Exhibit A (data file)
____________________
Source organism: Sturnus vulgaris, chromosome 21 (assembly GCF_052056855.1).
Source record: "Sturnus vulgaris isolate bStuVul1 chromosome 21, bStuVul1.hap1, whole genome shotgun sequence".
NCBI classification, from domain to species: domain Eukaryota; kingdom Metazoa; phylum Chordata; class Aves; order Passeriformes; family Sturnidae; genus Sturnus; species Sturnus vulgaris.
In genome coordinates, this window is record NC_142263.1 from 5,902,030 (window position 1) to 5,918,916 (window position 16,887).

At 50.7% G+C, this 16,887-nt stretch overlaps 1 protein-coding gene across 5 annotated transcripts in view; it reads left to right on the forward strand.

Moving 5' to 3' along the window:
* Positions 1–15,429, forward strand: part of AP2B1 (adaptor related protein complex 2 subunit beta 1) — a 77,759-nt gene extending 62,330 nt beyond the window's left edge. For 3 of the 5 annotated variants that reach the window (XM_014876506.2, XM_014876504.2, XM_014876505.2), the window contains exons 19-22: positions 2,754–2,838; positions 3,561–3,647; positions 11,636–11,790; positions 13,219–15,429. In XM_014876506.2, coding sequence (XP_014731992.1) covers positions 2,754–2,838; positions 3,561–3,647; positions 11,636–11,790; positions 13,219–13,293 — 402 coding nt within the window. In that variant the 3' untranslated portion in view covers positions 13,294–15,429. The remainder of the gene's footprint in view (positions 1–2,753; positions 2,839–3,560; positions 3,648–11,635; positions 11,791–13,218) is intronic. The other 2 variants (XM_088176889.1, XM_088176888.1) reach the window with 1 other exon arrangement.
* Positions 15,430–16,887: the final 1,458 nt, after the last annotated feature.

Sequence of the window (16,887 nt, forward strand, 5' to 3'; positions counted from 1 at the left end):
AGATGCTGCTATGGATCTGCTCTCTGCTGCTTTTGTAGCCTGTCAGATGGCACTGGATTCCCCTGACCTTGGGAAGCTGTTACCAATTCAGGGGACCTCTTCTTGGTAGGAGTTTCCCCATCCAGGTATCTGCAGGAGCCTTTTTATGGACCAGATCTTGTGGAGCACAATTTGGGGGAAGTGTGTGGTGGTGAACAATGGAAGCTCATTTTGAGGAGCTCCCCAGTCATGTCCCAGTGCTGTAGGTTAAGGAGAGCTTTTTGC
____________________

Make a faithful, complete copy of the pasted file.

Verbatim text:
Source organism: Sturnus vulgaris, chromosome 21 (assembly GCF_052056855.1).
Source record: "Sturnus vulgaris isolate bStuVul1 chromosome 21, bStuVul1.hap1, whole genome shotgun sequence".
NCBI classification, from domain to species: domain Eukaryota; kingdom Metazoa; phylum Chordata; class Aves; order Passeriformes; family Sturnidae; genus Sturnus; species Sturnus vulgaris.
In genome coordinates, this window is record NC_142263.1 from 5,902,030 (window position 1) to 5,918,916 (window position 16,887).

At 50.7% G+C, this 16,887-nt stretch overlaps 1 protein-coding gene across 5 annotated transcripts in view; it reads left to right on the forward strand.

Moving 5' to 3' along the window:
* Positions 1–15,429, forward strand: part of AP2B1 (adaptor related protein complex 2 subunit beta 1) — a 77,759-nt gene extending 62,330 nt beyond the window's left edge. For 3 of the 5 annotated variants that reach the window (XM_014876506.2, XM_014876504.2, XM_014876505.2), the window contains exons 19-22: positions 2,754–2,838; positions 3,561–3,647; positions 11,636–11,790; positions 13,219–15,429. In XM_014876506.2, coding sequence (XP_014731992.1) covers positions 2,754–2,838; positions 3,561–3,647; positions 11,636–11,790; positions 13,219–13,293 — 402 coding nt within the window. In that variant the 3' untranslated portion in view covers positions 13,294–15,429. The remainder of the gene's footprint in view (positions 1–2,753; positions 2,839–3,560; positions 3,648–11,635; positions 11,791–13,218) is intronic. The other 2 variants (XM_088176889.1, XM_088176888.1) reach the window with 1 other exon arrangement.
* Positions 15,430–16,887: the final 1,458 nt, after the last annotated feature.

Sequence of the window (16,887 nt, forward strand, 5' to 3'; positions counted from 1 at the left end):
AGATGCTGCTATGGATCTGCTCTCTGCTGCTTTTGTAGCCTGTCAGATGGCACTGGATTCCCCTGACCTTGGGAAGCTGTTACCAATTCAGGGGACCTCTTCTTGGTAGGAGTTTCCCCATCCAGGTATCTGCAGGAGCCTTTTTATGGACCAGATCTTGTGGAGCACAATTTGGGGGAAGTGTGTGGTGGTGAACAATGGAAGCTCATTTTGAGGAGCTCCCCAGTCATGTCCCAGTGCTGTAGGTTAAGGAGAGCTTTTTGC